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8 Year 1016 afe

Warlord of the Dead

THIS ONE IS coming right at us!" Ethrian shouted. "Let's get out of here!" Sahmanan ran down the stone beast's neck. Ethrian pursued her.

A flash of silver plunged out of the blue. The beast shunted it slightly. It hit his side. He responded with a great bellow of rage.

"What are they?" Sahmanan asked, rising from the beast's back.

"I don't know." Ethrian surveyed the destruction wrought among the beast's soldiers. "But they're effective. Let's get down from here before one of them gets us." He gave her a gentle shove.

He looked out across the desert. The Tervola remained standing atop their dune. They did not seem dismayed by the advance of the armies of the dead.

Ethrian and Sahmanan were almost to ground level when another shaft arrived. It plunged almost straight down, in front of the beast's nose. It released its energy in Sahmanan's pond.

Huge gouts of steam flung skyward. Chunks of stone fell out of the beast's forelegs. The paving blocks between them churned and tossed. The exit from the caverns collapsed.

Sahmanan wept for her shattered project.

"Your Great One isn't doing so hot," Ethrian observed. "They're cutting us to ribbons. Maybe I made a mistake, giving him the power to defend us. He's just wasting the armies."

"He can get more."

"Really? You think the Tervola will let us out of the desert? That's just an exploration party. What happens when they get mad? They know what's going on now. They know what they have to do. Your Great One keeps on, we'll be dead by the end of the week. Him included."

Sahmanan cocked her head. "The silver things. They've stopped."

She was right. The bombardment had ended. Ethrian examined the damage the last shaft had done. "Going to take a lot of work to clear this." He walked on round to where he could see what was happening at the dune.

Nothing was happening. The stone beast's soldiers were standing around. "What now?" Ethrian demanded.

"They're gone. He can't figure it out. They walked down the back of the dune and disappeared."

Ethrian spat in disgust. "A transfer portal. I swear, I could do better than this so-called god if... "

"Don't talk like that!"

"I'll talk any way I want. Incompetence is incompetence. I want out of this place. I won't make it if this keeps on."

The stone beast growled something about not yet being in possession of his full might. Ethrian snarled that he had misused what he had been given. The argument persisted throughout the four days it took to clear the exit from the caverns. Ethrian insisted that the beast become his slave. The beast refused.

Sahmanan usually spoke for the godling. Now she remained quiet and thoughtful. She pottered round her pool like a child trying to find all the pieces of a broken china doll.

"They're waiting in the mountains," Ethrian told the woman. "A full legion, ready for battle. I suppose your Great One will waste the rest of his manpower there."

"He doesn't take defeat lightly, Ethrian."

He glanced at her. That was the first time she had used his name. "Neither do they, friend. Neither do they. In fact, they've been defeated only once. By my grandfather, my uncles, my aunt, and the man who killed my father. They were trying to avenge that when I was captured."

As if hoping the stone beast would not hear her, Sahmanan whispered, "I believe you. I'm afraid of them. But how do we get Him to listen? It isn't like it was. He doesn't give me my share anymore. In the wars with Nahaman I did most of the fighting."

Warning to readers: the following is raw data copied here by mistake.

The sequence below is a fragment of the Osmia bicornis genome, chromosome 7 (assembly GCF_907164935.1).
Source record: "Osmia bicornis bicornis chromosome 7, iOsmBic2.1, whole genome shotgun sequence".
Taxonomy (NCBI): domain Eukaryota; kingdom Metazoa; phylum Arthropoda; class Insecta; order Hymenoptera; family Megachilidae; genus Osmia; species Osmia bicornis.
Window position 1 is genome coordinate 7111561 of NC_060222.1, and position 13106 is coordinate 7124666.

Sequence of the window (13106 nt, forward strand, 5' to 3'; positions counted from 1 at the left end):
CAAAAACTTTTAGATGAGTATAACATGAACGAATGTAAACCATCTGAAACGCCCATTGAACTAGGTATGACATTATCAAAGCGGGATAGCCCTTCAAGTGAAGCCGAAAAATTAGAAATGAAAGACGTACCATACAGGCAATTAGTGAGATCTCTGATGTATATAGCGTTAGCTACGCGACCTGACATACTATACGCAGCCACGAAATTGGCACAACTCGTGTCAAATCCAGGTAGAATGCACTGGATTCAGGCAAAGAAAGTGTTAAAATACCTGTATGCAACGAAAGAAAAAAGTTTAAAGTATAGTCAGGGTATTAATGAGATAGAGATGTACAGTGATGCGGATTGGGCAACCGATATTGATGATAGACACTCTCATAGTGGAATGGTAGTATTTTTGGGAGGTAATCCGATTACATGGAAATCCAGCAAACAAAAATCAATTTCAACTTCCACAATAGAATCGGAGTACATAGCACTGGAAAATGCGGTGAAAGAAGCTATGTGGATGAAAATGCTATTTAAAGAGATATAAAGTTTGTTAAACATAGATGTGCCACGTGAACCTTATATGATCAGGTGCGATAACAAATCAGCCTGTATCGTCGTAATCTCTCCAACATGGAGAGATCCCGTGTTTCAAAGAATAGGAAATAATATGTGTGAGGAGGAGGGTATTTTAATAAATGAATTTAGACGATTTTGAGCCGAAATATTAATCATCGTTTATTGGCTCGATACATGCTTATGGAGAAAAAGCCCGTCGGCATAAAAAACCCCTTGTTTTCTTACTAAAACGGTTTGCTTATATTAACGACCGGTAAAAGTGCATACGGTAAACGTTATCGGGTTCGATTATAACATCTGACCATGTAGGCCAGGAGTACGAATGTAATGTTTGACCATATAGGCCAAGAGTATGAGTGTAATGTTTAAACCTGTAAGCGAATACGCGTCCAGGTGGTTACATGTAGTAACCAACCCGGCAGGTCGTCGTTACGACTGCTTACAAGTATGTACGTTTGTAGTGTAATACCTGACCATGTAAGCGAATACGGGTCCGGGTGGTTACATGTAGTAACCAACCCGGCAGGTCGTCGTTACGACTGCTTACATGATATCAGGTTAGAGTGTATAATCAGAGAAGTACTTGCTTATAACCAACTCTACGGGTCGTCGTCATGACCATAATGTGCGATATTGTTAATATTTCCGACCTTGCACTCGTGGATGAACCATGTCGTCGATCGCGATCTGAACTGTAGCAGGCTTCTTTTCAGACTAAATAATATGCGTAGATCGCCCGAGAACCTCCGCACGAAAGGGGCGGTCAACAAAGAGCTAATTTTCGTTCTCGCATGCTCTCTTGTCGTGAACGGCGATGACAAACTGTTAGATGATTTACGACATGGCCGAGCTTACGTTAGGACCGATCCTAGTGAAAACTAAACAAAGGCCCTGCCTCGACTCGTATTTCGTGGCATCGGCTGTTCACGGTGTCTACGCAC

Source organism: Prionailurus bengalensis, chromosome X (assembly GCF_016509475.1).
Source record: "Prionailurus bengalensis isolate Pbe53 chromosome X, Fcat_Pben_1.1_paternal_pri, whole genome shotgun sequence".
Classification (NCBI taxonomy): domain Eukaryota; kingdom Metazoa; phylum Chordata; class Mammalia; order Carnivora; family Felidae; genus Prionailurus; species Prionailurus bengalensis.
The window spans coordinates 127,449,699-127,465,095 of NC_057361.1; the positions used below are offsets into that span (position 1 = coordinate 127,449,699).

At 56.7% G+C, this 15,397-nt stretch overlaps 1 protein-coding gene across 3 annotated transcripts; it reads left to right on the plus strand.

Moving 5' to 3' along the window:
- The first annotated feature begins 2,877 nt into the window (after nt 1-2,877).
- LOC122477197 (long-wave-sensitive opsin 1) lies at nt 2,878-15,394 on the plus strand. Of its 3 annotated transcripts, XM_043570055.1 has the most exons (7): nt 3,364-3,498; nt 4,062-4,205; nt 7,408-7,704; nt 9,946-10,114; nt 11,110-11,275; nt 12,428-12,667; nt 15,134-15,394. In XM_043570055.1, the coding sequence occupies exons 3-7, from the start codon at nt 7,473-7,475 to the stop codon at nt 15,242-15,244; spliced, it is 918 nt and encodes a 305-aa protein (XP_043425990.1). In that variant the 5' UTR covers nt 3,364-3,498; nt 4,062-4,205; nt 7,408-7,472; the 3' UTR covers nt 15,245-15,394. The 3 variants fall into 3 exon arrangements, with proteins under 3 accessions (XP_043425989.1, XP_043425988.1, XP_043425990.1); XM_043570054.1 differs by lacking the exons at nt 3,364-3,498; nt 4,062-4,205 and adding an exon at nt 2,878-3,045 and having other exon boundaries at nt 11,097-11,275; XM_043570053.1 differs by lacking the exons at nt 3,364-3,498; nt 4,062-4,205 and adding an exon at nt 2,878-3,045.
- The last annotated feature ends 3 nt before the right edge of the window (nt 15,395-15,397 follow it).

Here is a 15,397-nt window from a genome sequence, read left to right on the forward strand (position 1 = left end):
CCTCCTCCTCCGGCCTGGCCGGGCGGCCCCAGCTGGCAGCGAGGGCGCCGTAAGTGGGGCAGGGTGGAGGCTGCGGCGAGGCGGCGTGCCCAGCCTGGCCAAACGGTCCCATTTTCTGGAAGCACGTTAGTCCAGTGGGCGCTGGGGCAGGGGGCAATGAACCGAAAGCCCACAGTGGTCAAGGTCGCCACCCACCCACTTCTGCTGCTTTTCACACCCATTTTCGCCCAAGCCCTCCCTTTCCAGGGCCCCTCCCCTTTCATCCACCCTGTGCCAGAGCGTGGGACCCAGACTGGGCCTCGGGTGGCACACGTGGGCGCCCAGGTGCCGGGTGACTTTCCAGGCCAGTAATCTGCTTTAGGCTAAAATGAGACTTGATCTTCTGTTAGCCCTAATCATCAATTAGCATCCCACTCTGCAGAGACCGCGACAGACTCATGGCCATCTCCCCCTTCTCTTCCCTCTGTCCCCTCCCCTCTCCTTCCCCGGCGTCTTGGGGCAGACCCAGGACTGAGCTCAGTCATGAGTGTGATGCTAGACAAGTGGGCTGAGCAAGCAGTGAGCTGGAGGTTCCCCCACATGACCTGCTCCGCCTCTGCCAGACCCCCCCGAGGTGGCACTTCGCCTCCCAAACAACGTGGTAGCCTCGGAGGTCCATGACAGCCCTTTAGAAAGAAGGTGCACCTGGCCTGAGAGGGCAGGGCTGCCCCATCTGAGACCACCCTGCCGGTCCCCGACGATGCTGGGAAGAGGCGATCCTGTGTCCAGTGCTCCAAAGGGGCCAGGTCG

"Maybe he blames you for losing."

"But I... "

"Whose fault it was wouldn't matter. He wouldn't admit it if it were his. He's supposed to be a god. Gods are supposed to be omnipotent and infallible."

"What should we do?"

"Follow the army. Be ready to help. We'll share its fate whether we do or not. The Tervola aren't merciful."

Sahmanan nodded. "Wait here."

She went down between the stone beast's legs, bucking the flood pouring from the caverns. For a long time Ethrian watched the soldiers march out, form units, and head toward the mountains. There seemed no end to the hidden horde.

Maybe the beast needed no finesse. Maybe it could accept the ridiculous casualties indefinitely.

Sahmanan returned as the sun was setting. She led two small dragons. "They lost their riders. The Great One has no use for them."

The thought of flying startled butterflies in Ethrian's stomach. "I don't know... "

"There's nothing to fear. It's like riding a horse. Just tell it what to do. They were as intelligent as us when they were alive."

"They aren't alive now." He meant they had to be animated by the stone beast. Riding them, they were at his mercy.

He smiled suddenly. He had nothing to fear. Did he? The godlet would preserve him till it acquired everything he had to give.

"Just do what I do," Sahmanan said. "Up!" Her mount hurled itself into the air. Its wings pounded like brazen gongs. She circled a hundred feet overhead.

Ethrian took a deep breath. "Up, you devil."

The dragon's back slammed against his behind. He wobbled, held on. The ground sank away. His heart hammered. He closed his eyes.

When he opened them his mount was circling behind Sahmanan's. They were a few yards above the stone beast's head. The change in vantage made the desert look ten times more vast. "I don't think I was meant for this," he shouted.

The woman glanced over her shoulder, said something to her mount. It peeled off the circle and streaked westward.

"Follow," Ethrian croaked.

He soon got the hang of flying, and knew he would never enjoy it. The fall was too long. Sahmanan, though, seemed born for wings. While he plodded along, inexpertly enduring, she hurtled high and low, exulting in aerobatics. He became queasy just watching.

Finally, she glided as close as the monsters' wings permitted. "We're almost there." The mountains loomed ahead. Barren foothills climbed below. Her right hand thrust out. Ethrian spied a notch marked with patterned lines. The lines swelled into defensive works.